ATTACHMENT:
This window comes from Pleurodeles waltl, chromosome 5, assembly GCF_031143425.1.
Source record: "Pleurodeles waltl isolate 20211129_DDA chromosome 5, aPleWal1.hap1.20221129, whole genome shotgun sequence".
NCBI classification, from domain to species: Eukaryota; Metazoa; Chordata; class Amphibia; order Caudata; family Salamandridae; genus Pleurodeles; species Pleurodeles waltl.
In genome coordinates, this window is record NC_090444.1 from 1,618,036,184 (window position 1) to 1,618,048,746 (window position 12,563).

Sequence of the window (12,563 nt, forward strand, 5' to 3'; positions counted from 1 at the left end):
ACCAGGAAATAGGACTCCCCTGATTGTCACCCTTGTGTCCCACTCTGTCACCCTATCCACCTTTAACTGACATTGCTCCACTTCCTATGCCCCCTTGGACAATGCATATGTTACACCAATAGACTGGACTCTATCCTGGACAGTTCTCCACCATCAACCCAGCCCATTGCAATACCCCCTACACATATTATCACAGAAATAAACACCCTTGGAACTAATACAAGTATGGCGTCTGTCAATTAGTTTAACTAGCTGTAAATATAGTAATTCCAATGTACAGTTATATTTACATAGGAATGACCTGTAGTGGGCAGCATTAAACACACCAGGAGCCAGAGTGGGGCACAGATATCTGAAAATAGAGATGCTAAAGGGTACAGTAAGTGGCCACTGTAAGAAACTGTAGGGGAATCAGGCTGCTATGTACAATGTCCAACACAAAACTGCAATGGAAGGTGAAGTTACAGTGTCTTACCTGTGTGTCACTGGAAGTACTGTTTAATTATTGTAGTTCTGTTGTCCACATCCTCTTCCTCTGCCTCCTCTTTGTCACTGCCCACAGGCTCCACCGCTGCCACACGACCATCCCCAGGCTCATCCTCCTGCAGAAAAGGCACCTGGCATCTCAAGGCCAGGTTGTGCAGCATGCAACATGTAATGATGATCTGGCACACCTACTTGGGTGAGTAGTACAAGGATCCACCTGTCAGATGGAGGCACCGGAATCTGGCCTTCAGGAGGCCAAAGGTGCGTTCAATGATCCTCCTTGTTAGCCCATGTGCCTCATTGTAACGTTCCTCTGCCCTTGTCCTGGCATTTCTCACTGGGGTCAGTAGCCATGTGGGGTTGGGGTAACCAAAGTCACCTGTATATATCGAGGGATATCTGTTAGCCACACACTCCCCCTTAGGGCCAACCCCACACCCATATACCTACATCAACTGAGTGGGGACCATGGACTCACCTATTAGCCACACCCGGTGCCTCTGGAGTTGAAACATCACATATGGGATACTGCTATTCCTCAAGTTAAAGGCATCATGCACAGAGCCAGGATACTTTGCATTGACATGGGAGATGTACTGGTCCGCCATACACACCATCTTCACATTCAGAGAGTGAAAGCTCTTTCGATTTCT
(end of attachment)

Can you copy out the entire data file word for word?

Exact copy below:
This window comes from Pleurodeles waltl, chromosome 5, assembly GCF_031143425.1.
Source record: "Pleurodeles waltl isolate 20211129_DDA chromosome 5, aPleWal1.hap1.20221129, whole genome shotgun sequence".
NCBI classification, from domain to species: Eukaryota; Metazoa; Chordata; class Amphibia; order Caudata; family Salamandridae; genus Pleurodeles; species Pleurodeles waltl.
In genome coordinates, this window is record NC_090444.1 from 1,618,036,184 (window position 1) to 1,618,048,746 (window position 12,563).

Sequence of the window (12,563 nt, forward strand, 5' to 3'; positions counted from 1 at the left end):
ACCAGGAAATAGGACTCCCCTGATTGTCACCCTTGTGTCCCACTCTGTCACCCTATCCACCTTTAACTGACATTGCTCCACTTCCTATGCCCCCTTGGACAATGCATATGTTACACCAATAGACTGGACTCTATCCTGGACAGTTCTCCACCATCAACCCAGCCCATTGCAATACCCCCTACACATATTATCACAGAAATAAACACCCTTGGAACTAATACAAGTATGGCGTCTGTCAATTAGTTTAACTAGCTGTAAATATAGTAATTCCAATGTACAGTTATATTTACATAGGAATGACCTGTAGTGGGCAGCATTAAACACACCAGGAGCCAGAGTGGGGCACAGATATCTGAAAATAGAGATGCTAAAGGGTACAGTAAGTGGCCACTGTAAGAAACTGTAGGGGAATCAGGCTGCTATGTACAATGTCCAACACAAAACTGCAATGGAAGGTGAAGTTACAGTGTCTTACCTGTGTGTCACTGGAAGTACTGTTTAATTATTGTAGTTCTGTTGTCCACATCCTCTTCCTCTGCCTCCTCTTTGTCACTGCCCACAGGCTCCACCGCTGCCACACGACCATCCCCAGGCTCATCCTCCTGCAGAAAAGGCACCTGGCATCTCAAGGCCAGGTTGTGCAGCATGCAACATGTAATGATGATCTGGCACACCTACTTGGGTGAGTAGTACAAGGATCCACCTGTCAGATGGAGGCACCGGAATCTGGCCTTCAGGAGGCCAAAGGTGCGTTCAATGATCCTCCTTGTTAGCCCATGTGCCTCATTGTAACGTTCCTCTGCCCTTGTCCTGGCATTTCTCACTGGGGTCAGTAGCCATGTGGGGTTGGGGTAACCAAAGTCACCTGTATATATCGAGGGATATCTGTTAGCCACACACTCCCCCTTAGGGCCAACCCCACACCCATATACCTACATCAACTGAGTGGGGACCATGGACTCACCTATTAGCCACACCCGGTGCCTCTGGAGTTGAAACATCACATATGGGATACTGCTATTCCTCAAGTTAAAGGCATCATGCACAGAGCCAGGATACTTTGCATTGACATGGGAGATGTACTGGTCCGCCATACACACCATCTTCACATTCAGAGAGTGAAAGCTCTTTCGATTTCT